Hundreds of thousands of women around the world marched on the weekend to demand their rights and remind those in power that women’s rights are human rights. These women are fighting for a wide range of issues: reproductive and sexual health, equal pay, political representation, and an end to violence and discrimination against women, among many other topics.
One key demand is that women should be able to live without threats to our safety and security. This means that women must be free from abuse and harassment in our homes, in our workplaces, and on the streets.
By May 2017, I will have lived in Indonesia for five years. The last four of these have been in Jakarta. I have volunteered and worked with a range of women’s organisations such as Koalisi Perempuan Indonesia and ‘Aisyiyah, and have spent the last two years working on an international development program that places women’s health at its heart. I care deeply about Indonesia’s women and girls, and will fight alongside them for the fulfillment of their rights for as long as they will graciously allow me to do so.
About two weeks ago, I decided to conduct a short experiment: what would happen if I walked, alone, from my home near Pasar Mayestik in South Jakarta to Plaza Senayan? As a twenty-something white woman, I expected I would receive a fair amount of sexual harassment, to which I am unfortunately no stranger. I am harassed on the streets of Jakarta nearly every day – previous incidences of harassment range from the very minor (“Hey mister, you like sex?”) through to more serious physical forms (having my breasts grabbed by a passing motorcyclist).
The walk took only 35 minutes, and included both quiet streets and major ones such as Jl Pakubuwono. On the spur of the moment, I decided to also live tweet what I experienced:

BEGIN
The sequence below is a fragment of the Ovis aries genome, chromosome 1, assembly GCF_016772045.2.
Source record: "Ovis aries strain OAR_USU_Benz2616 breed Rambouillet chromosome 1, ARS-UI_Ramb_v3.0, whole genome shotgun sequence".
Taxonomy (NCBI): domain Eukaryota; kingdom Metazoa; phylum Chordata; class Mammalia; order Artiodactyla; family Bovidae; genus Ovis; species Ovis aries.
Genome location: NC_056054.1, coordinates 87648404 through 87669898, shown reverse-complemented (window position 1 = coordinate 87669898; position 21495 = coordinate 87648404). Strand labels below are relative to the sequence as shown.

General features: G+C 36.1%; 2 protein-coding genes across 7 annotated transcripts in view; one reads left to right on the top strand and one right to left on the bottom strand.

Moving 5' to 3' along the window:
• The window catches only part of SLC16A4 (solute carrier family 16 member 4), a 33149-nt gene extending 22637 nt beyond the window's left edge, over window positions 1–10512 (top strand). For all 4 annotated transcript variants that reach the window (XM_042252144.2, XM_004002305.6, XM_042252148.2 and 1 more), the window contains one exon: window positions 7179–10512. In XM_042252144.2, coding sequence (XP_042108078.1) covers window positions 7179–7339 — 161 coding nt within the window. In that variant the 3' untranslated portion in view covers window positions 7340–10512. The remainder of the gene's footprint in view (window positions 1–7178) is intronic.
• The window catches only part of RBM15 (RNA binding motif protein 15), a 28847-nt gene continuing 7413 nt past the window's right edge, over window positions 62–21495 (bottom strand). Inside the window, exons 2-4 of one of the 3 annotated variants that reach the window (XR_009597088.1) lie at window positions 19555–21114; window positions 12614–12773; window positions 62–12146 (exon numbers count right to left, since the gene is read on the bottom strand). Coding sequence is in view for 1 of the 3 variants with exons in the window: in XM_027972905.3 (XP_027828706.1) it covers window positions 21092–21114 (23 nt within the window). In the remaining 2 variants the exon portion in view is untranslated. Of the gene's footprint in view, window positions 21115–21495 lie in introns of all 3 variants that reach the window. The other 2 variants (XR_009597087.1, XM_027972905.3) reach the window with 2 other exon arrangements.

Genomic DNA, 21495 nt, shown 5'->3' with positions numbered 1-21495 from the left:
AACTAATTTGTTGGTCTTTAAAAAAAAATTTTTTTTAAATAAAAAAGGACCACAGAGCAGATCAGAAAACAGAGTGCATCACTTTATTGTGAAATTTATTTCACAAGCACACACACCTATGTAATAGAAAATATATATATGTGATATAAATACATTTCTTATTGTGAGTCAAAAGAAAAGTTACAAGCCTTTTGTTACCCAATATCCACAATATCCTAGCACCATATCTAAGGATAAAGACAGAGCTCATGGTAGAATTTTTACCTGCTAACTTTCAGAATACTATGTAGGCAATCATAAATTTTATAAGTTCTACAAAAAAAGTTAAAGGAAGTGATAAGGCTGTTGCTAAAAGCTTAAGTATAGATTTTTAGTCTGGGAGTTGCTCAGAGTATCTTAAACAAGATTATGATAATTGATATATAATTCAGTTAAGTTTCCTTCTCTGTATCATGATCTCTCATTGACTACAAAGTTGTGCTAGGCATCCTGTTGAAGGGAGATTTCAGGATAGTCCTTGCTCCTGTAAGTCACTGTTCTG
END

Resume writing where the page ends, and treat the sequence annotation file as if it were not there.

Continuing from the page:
By the time I reached Plaza Senayan, I had been harassed 13 times by 15 men and boys:
I had expected these sorts of comments, looks, and requests for my phone number. After all, they were no more sinister than what I experience every other day on the streets of Indonesia’s capital.
What I had not expected was the amount of outrage that my live tweeting of the harassment would garner. Hundreds of Jakartans interacted with me on Twitter, expressing both shock and sadness at what Jakartan men flung at me:
Many women and girls also shared with me some of their experiences:
“My mother was once grabbed from behind by a man she didn’t know. That made me truly aware about this issue.”
It should be noted that I was never in serious danger, and that most of these comments, in the great scheme of things, were fairly harmless and banal.
What makes being a target of sexual harassment exhausting, however, is the sheer frequency with which it happens: every single day. It saddens me that I have to admit that I am not safe from sexual harassment anywhere in this city: not in its malls or offices, nor in its restaurants or on its streets.
It is tiring to have to be prepared to face off against men every moment you step outside your front door. Your body becomes tense, and you find yourself staring at the ground as you walk, because you do not want to meet anyone’s gaze and find that they are gazing at your breasts or legs. You withdraw from social interactions, and pretend to play on your mobile phone while waiting for your soto ayam from the seller on the corner. It is so, so exhausting.
“What was experienced by @waltonkate also happens in bus terminals, bus stops, stations, inside trains. Yep, almost everyday. It’s traumatic because it’s so frequent. “
I already do my best to reduce levels of sexual harassment: I wear leggings underneath any skirt or dress that doesn’t reach my knees, and cardigans over tops without sleeves. It makes no difference, as many other women have pointed out:
Indonesia’s Commission on Violence Against Women, Komnas Perempuan, recorded 321,752 cases of violence against women, including sexual harassment, in 2015.
Let me be clear: sexual harassment is a form of violence against women and girls. It is threatening and reminds us of how we are seen by broader society: as objects for men’s enjoyment and use.
How can this still be the case in 2017?
Will the candidates for the DKI Jakarta gubernatorial election this year do anything about the fact that the city’s women and girls feel uncomfortable, unsafe, and threatened on its streets and its public transport? We will have to wait and see.
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